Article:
But, as the SUN points out, what really keeps the Pugh administration cornered is Baltimore's crime. In a lose-lose position, the Mayor can neither be tough on crime without alienating the community reeling from the history of Baltimore police which brought federal oversight to the department, nor can she only focus on the social long-term solutions without giving the impression that she has no immediate answers. Originally intent on following Council-president Jack Young's goal of "spending more on education than on police" Pugh suggested in her budget to cut police overtime and shift $5.5. million from the police department to schools. The unrelenting crime rate forces her now to say that the police needs "hundreds more officers".

Baltimore has not been kind to its mayors for decades. It seems that it takes a very long time before mayors can bask in some kind of friendly nostalgic light. Four-term Mayor William Donald Schaefer is now widely seen as a good mayor, but at the time, many residents had grown tired of his showmanship, his focus on grad projects and, as it was bemoaned even then, the focus on downtown and the inner harbor instead of the neighborhoods.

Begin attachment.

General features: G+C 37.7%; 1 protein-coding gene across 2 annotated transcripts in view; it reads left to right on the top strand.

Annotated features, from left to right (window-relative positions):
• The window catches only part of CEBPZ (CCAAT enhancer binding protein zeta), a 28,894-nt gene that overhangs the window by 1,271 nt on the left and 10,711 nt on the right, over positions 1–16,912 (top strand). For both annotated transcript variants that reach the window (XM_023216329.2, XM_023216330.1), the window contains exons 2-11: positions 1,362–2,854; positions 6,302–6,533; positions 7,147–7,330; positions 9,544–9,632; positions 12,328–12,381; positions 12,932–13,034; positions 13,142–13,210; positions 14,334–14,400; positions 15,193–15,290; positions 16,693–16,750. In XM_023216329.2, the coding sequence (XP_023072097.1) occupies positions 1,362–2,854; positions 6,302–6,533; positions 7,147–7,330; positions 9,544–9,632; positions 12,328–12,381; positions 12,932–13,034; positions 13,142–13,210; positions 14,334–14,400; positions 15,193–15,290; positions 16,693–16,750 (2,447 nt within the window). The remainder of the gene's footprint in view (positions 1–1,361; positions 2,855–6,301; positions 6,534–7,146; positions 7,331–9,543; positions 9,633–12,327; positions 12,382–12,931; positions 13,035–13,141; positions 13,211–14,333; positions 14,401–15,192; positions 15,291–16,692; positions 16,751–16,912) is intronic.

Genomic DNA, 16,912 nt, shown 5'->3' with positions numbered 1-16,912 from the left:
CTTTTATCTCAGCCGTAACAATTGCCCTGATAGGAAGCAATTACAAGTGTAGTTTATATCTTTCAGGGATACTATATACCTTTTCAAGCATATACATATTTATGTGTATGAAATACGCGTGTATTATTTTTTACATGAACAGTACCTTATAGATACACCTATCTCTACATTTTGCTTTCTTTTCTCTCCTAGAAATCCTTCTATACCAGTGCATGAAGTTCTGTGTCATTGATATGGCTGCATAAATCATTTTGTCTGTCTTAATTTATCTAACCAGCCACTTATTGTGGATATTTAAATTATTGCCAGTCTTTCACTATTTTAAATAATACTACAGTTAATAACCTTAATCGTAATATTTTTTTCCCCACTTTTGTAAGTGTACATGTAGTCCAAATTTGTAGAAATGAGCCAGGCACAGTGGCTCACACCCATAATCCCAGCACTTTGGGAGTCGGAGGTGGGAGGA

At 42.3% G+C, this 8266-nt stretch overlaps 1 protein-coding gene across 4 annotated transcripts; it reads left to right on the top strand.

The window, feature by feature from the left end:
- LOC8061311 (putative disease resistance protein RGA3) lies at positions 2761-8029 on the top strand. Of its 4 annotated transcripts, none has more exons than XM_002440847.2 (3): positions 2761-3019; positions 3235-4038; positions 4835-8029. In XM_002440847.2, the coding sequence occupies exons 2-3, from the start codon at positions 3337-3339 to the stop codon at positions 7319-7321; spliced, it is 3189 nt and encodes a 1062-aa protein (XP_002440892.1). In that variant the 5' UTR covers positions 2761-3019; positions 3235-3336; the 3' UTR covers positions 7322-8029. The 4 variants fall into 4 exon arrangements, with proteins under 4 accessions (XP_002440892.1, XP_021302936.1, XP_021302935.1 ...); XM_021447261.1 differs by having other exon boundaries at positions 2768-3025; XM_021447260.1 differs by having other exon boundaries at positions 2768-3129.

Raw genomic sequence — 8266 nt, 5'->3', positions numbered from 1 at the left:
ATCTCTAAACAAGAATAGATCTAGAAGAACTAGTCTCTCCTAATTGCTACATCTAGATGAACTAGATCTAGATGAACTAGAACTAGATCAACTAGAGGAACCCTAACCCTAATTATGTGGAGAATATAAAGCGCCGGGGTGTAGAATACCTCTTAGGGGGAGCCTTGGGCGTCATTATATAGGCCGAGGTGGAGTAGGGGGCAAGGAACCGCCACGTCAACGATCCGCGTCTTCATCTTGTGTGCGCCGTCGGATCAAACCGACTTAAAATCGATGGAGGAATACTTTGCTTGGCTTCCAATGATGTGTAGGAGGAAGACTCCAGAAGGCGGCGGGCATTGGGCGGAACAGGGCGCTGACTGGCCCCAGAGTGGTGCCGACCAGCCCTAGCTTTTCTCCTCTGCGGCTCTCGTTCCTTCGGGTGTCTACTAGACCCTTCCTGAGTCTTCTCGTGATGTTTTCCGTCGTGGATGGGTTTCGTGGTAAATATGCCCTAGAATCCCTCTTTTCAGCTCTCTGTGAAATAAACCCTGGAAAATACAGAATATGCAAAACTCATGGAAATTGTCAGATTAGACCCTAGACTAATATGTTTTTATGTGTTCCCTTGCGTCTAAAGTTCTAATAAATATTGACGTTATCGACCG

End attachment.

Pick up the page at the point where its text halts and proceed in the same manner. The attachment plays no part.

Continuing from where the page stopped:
Baltimore's first elected black Mayor, the highly educated Kurt Schmoke, soon earned disdain for being ineffective because he couldn't stem the urban flight that took on dramatic proportions under his term. Still, he managed to be elected three times and is now a highly regarded university president.

His successor, councilman Martin O'Malley was initially seen as very effective, not only with crime reduction and his world-famous CitiStat but also with his resource protecting approach of working from strength. He headed for the Governor's office after two terms. Today, he and zero tolerance policing are seen as the reason why thousands of young African American men began languishing in prisons feeding a long-term cycle of even more impoverishment and crime.